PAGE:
Remember this? Fanatics celebrated its 10th anniversary in 2007. Fanatics celebrated every fanatical year of their first decade by going back in time, through the Top 10 books from each and every year.
We picked our favourites from the bestselling titles from 1998 to 2007 (We’ve extended this to include the last five years). In these lists Fanatics also included the VIBs (Very Important Books), the cult classics of books as chosen by the Exclusive Books store managers.
What you see below is a combination of books that hit the top sales charts in 2005, and books that captured the imaginations of many, and remain close to our hearts.
10. The Tipping Point
The Tipping Point is an intellectual adventure story written with an infectious enthusiasm for the power and joy of new idea. Most of all, it is a road map to change, with a profoundly hopeful message, that one imaginative person applying a well-placed lever can move the world.
9. Mao’s Last Dancer by Li Cunxin
This is the true story of how one moment changed the course of a small boy’s life. One day he would dance with some of the greatest ballet companies of the world. One day he would be a friend to a president, movie stars and the most influential people in America. One day he would become a star.
8. The Number by Jonny Steinberg
A tale of modern South Africa seen though the eyes of the country’s underclass. The book is an account of memory and identity, of Magadien Wentzel’s project to make some sense of his bewildering past and something worthy of his future.
7. My Sister’s Keeper by Jodi Picoult
The only treason Anna was born was to donate her spinal cord blood cells to her older sister. Anna has undergone countless surgeries, transfusions and shots so that her sister, Kate can fight the leukemia that has plagued her since she was a child. Now Anna wants control over her own body and life.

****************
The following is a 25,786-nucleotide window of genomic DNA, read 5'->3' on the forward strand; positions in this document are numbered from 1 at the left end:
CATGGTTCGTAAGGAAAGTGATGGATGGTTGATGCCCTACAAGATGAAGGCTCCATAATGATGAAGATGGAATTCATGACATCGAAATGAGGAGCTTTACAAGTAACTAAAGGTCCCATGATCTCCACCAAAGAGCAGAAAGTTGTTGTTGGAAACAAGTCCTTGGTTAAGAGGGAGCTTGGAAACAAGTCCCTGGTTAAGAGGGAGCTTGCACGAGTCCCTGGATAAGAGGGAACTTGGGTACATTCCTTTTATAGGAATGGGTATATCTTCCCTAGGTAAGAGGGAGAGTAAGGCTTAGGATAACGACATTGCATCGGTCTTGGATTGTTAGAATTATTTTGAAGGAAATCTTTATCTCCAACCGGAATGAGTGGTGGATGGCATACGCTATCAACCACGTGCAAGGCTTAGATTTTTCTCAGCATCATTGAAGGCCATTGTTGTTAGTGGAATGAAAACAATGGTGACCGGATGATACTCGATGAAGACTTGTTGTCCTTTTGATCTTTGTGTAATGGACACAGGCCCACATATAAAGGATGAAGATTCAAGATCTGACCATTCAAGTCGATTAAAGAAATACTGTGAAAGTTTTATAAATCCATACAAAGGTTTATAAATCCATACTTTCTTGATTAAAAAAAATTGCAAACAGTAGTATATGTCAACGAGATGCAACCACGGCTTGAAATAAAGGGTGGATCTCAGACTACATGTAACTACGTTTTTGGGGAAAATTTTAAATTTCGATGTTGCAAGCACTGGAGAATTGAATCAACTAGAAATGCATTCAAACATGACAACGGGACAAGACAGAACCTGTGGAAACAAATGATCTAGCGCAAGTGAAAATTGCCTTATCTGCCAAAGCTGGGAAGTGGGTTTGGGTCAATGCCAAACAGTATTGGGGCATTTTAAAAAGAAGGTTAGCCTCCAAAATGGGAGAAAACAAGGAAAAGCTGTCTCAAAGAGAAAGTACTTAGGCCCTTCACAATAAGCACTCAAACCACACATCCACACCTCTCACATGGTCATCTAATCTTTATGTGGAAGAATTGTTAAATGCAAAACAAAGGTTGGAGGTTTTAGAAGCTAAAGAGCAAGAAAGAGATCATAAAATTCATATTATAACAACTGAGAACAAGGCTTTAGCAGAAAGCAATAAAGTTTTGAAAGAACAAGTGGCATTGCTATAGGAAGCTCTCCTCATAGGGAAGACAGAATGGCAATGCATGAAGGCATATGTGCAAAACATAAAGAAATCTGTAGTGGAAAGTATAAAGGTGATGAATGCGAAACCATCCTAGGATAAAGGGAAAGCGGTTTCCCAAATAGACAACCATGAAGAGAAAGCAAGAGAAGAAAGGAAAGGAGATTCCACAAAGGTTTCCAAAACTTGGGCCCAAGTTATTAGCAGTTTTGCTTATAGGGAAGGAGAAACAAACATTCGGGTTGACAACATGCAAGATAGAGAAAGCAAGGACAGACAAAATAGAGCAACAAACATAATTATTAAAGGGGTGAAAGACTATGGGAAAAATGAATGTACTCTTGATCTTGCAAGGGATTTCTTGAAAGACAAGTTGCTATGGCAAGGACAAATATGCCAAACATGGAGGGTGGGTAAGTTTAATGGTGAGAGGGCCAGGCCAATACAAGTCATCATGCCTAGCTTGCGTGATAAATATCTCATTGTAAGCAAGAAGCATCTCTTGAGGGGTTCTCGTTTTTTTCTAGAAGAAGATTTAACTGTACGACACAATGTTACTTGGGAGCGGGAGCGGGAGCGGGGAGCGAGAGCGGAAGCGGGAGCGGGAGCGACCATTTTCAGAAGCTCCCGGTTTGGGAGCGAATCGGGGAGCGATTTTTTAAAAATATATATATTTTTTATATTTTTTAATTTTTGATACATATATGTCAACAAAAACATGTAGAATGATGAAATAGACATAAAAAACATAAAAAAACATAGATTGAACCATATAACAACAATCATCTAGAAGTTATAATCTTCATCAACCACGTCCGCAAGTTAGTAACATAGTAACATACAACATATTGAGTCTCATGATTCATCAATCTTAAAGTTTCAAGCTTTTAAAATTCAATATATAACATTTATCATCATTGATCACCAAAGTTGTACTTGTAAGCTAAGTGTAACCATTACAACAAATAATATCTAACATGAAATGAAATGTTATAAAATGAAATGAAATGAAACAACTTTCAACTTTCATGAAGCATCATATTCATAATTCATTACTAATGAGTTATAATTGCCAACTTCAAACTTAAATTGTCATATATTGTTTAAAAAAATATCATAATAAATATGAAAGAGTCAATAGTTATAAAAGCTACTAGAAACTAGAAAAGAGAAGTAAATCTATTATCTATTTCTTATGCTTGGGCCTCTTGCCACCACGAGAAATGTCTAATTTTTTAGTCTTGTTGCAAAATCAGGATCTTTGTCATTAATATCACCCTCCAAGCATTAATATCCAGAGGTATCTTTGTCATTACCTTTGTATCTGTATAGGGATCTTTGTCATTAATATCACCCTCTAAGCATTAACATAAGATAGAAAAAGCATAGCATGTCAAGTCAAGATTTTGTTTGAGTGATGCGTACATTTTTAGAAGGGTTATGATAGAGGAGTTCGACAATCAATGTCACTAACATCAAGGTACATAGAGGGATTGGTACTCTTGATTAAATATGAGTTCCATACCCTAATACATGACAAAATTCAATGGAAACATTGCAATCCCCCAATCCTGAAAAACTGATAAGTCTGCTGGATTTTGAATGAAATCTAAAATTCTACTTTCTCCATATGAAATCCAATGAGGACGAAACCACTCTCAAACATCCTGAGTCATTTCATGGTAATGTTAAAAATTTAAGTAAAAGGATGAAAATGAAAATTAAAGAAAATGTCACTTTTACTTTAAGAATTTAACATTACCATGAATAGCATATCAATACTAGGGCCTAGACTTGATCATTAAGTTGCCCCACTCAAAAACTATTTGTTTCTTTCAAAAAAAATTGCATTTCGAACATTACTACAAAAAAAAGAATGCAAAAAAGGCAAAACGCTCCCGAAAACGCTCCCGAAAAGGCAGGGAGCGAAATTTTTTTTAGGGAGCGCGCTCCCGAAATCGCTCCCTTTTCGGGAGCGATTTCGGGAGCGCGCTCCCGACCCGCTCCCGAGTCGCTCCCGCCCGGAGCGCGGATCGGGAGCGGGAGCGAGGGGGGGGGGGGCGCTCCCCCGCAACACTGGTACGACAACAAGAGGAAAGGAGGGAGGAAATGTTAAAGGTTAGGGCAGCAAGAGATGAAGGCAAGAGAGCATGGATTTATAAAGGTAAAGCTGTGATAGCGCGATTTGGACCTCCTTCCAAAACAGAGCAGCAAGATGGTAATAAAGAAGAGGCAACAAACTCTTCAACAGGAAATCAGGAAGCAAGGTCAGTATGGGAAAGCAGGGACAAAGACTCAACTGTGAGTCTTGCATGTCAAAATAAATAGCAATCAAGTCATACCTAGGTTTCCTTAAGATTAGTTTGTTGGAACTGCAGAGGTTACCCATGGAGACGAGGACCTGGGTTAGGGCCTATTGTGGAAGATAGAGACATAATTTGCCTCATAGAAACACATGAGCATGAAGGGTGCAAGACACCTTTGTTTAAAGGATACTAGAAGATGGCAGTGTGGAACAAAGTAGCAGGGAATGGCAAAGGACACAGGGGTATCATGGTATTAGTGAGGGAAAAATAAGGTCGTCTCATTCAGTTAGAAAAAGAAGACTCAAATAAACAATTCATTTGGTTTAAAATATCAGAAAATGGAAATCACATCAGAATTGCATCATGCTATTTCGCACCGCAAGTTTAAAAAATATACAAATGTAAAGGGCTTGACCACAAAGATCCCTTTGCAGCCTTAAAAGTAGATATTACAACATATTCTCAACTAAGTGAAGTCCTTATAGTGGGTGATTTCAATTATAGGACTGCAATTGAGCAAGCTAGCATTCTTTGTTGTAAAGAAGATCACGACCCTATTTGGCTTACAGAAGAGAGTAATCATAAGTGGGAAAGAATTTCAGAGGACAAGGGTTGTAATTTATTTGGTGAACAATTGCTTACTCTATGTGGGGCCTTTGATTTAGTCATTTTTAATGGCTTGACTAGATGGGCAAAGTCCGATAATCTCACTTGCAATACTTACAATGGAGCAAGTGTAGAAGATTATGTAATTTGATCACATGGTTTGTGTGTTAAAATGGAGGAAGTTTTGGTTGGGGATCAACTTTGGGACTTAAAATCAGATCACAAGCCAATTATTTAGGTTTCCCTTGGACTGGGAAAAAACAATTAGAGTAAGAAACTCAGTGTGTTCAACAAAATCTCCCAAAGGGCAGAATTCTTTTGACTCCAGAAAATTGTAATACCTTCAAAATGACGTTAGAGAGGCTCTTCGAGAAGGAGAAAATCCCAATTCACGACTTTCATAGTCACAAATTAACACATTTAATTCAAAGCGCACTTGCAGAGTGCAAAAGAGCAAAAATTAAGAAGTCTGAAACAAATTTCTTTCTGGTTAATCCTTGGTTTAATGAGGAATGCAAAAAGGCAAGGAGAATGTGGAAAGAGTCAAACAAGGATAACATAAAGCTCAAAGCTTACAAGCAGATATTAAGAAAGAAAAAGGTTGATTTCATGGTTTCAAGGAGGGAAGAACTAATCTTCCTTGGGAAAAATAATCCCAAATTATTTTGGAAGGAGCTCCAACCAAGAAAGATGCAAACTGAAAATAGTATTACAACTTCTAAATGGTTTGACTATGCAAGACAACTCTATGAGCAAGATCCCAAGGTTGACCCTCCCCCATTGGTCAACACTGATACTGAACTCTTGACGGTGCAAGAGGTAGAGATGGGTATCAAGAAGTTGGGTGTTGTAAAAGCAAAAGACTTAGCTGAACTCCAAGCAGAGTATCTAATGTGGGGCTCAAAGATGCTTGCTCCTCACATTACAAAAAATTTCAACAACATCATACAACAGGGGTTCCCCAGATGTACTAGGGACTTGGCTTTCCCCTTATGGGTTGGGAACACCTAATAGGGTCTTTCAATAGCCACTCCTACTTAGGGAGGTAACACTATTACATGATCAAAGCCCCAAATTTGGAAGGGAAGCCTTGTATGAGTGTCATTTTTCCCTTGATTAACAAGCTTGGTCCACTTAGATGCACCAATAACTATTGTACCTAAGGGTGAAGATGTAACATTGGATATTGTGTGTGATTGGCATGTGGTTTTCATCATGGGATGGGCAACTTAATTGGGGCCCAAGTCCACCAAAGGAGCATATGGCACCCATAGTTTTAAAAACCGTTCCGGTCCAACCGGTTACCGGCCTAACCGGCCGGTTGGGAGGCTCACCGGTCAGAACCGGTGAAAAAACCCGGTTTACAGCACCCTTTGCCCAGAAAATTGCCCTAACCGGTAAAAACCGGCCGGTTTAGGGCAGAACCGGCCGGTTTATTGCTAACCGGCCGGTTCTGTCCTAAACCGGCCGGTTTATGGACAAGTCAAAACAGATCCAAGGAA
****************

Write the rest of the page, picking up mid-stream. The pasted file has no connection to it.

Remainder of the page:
6. He’s Just Not That Into You by Greg Behrendt and Liz Tuccillo
An entertaining to interpreting men, from a writer and a consultant to ‘Sex and the City’. A no-holds-barred decoder of male behaviour, this book isn’t just about eliminating the bad apples – it’s also about holding onto the good ones.
5. The 8th Habit by Stephen R. Covey
That the world has changed and is continuing to change at a rapid pace is not news. The Consumer revolution has accelerated dramatically. But something vital is missing in all of this. Leadership has not kept up with the changes going on in the world.
4. Thabo Mbeki and the Battle for the Soul of the ANC by William Mervin Gumede
As a spokesman for a country, a continent and the developing world, Thabo Mbeki plays a crucial role in world politics, but to many people he is an enigma. This book explores the complex position that Mbeki occupies, following in Nelson Mandela’s footsteps, heading a party with roots as liberation movement, and ruling a divided country.
3. The World According to Clarkson by Jeremy Clarkson
The world is an exciting and confusing place for Jeremy Clarkson – a man who can find the overgrown school boy in us all. Exposing absurdity and celebrating eccentricity, this book offers a hilarious snapshot of life in the 21st century that will have readers wincing with embarrassed recognition and crying with laughter. It’s not about the cars!
2. Capitalist Nigger by Chika A. Onyeani
Capitalist Nigger excels as an explosive and jarring indictment of the black race, as naturally endowed as any other, but culpably a non-productive race. Only as ‘Economic Warriors’, employing the ‘Spider Web Economic Doctrine’ can the black Race escape form their victim mentality
1. Angels and Demons by Dan Brown
When a scientist is found brutally murdered, Harvard professor Robert Langdon is asked to identify the mysterious symbol seared onto the dead man’s chest. He realises it must be the work of the Illuminati, a secret brotherhood sworn to fight against Catholicism, and the race is on to prevent a further tragedy.